Vodafone, the mobile phone giant which is set to post profits of nearly £12bn for the year to March, has scrapped pay rises for all its 10,000 UK staff, ditched bonuses and told its sales reps to keep their cars for longer, as it attempts to trim £1bn from the firm's costs.
Less than one month after Vodafone said it was axing 500 jobs in Britain, a confidential email from Guy Laurence, the chief executive of the firm's UK business, was sent to everyone in Vodafone UK detailing the pay freeze, described by Laurence as a "tough decision to make, but a responsible one".
In the memo, Mr Laurence says: "If we had agreed to a salary rise it would have forced us to increase the number of redundancies in the recent announcement." Vodafone would be "asking company car drivers and those with job requirement cars to keep their cars for longer," he said.
Changes would also be made to "bonus plans for the next financial year", with the incorporation of new targets based on profit shares.
A Vodafone insider said: "The management has totally shafted us. Morale is at rock bottom after this. Staff who have worked like hell this year to make sure the company can post huge profits have been stabbed in the back. If we foot soldiers are being told that we have to forego any bonuses and salary increases then I hope the board is doing the same."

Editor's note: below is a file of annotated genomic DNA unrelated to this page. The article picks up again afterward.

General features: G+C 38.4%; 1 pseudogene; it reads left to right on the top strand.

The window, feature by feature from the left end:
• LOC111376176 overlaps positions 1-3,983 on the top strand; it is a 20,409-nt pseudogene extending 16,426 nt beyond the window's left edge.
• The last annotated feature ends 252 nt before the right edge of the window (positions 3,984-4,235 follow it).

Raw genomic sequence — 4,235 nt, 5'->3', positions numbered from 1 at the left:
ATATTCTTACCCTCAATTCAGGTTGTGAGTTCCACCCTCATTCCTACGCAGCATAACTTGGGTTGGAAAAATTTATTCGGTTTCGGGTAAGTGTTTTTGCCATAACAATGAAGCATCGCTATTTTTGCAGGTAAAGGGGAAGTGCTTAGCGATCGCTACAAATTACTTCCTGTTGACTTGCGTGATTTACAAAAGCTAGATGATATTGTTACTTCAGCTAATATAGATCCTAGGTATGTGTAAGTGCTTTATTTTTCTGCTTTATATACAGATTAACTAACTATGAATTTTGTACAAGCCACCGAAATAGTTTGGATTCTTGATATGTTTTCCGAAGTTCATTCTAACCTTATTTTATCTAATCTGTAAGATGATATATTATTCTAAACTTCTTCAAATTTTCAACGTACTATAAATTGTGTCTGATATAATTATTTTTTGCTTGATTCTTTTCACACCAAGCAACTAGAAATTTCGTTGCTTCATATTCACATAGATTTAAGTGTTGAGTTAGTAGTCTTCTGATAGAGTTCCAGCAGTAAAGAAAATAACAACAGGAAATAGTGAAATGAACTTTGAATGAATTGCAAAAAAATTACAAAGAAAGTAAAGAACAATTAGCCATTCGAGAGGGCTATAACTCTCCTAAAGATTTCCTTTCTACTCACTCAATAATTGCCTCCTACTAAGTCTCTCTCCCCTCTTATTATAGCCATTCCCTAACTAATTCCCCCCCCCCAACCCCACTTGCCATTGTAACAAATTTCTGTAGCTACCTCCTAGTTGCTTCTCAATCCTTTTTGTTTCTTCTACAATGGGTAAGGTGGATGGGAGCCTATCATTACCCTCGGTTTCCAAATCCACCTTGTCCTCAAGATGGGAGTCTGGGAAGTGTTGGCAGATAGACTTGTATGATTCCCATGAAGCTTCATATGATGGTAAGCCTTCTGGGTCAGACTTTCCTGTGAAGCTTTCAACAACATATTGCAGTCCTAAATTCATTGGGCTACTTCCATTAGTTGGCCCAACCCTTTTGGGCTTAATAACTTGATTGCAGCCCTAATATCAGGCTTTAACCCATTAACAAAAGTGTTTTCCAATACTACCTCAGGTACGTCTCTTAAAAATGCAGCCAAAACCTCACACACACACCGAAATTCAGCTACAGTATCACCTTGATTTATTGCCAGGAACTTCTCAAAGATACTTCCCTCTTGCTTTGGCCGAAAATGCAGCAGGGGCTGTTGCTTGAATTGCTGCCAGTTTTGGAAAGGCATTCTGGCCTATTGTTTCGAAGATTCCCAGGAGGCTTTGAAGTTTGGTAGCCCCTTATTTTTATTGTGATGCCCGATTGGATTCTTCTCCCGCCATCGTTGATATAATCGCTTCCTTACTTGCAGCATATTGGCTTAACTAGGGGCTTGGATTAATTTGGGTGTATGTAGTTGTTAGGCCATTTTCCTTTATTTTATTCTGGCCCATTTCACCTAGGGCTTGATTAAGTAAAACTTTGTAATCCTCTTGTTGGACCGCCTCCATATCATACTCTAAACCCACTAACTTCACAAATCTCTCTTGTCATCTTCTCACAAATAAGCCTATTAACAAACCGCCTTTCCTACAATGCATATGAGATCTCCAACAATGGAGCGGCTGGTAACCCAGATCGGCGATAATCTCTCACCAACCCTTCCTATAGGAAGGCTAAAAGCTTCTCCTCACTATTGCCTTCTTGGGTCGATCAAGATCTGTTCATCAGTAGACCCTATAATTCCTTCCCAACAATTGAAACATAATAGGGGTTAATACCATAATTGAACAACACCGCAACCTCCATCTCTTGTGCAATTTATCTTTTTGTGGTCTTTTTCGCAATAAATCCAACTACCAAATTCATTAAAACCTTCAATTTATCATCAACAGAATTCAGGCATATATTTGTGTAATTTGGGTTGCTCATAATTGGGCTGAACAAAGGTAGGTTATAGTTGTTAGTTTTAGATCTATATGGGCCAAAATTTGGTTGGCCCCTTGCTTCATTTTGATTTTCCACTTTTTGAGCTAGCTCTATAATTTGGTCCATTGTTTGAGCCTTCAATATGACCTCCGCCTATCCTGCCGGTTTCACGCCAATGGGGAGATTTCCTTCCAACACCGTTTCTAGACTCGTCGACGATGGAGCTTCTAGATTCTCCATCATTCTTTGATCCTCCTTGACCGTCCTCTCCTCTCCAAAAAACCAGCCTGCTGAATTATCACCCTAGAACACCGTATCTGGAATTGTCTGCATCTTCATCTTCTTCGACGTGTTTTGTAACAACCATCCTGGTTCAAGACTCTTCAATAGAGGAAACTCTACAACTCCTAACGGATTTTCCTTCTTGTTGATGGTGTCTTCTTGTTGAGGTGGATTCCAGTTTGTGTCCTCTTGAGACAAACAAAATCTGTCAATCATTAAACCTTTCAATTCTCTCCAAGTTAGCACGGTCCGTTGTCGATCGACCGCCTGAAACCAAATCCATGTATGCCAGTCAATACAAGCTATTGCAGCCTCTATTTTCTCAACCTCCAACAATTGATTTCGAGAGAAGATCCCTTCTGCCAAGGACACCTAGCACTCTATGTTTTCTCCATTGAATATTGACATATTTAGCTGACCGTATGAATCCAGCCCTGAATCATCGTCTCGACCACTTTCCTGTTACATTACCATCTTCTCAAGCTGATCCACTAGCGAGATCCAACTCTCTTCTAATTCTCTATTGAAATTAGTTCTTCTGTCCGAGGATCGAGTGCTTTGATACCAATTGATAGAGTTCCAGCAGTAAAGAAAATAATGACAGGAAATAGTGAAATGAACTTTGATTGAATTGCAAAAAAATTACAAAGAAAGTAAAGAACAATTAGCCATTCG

According to Vodafone's latest annual report for the 2008 financial year, former chief executive Arun Sarin took home a bonus of £2.13m, while Vittorio Colao, Sarin's successor, pocketed nearly £1.3m in bonuses. Chairman Sir John Bond was paid £560,000, while each of the company's non-executive directors took home £110,000.
A spokesman for Vodafone said: "We can confirm that there will be no increase in salaries for staff at Vodafone UK for the coming year and that includes the management."
Vodafone said last month that job cuts at the telecoms group were necessary to allow it "to compete more effectively in the UK market". Retail staff were unaffected by the cuts, which largely fell on staff at the firm's Newbury headquarters, with 170 being made redundant.
It's believed that group board members will remain unaffected by the UK move.
Shares in Vodafone slumped to 120p a share last week – down from nearly 160p a year ago.
News of Vodafone's decision in the UK comes just days after the the mobile phone industry was plunged into crisis when Sony Ericsson issued a disastrous profits warning as the global appetite for handsets plummets.
The warning came after Finish mobile giant Nokia revealed plans to make 1,700 job cuts.Reuse content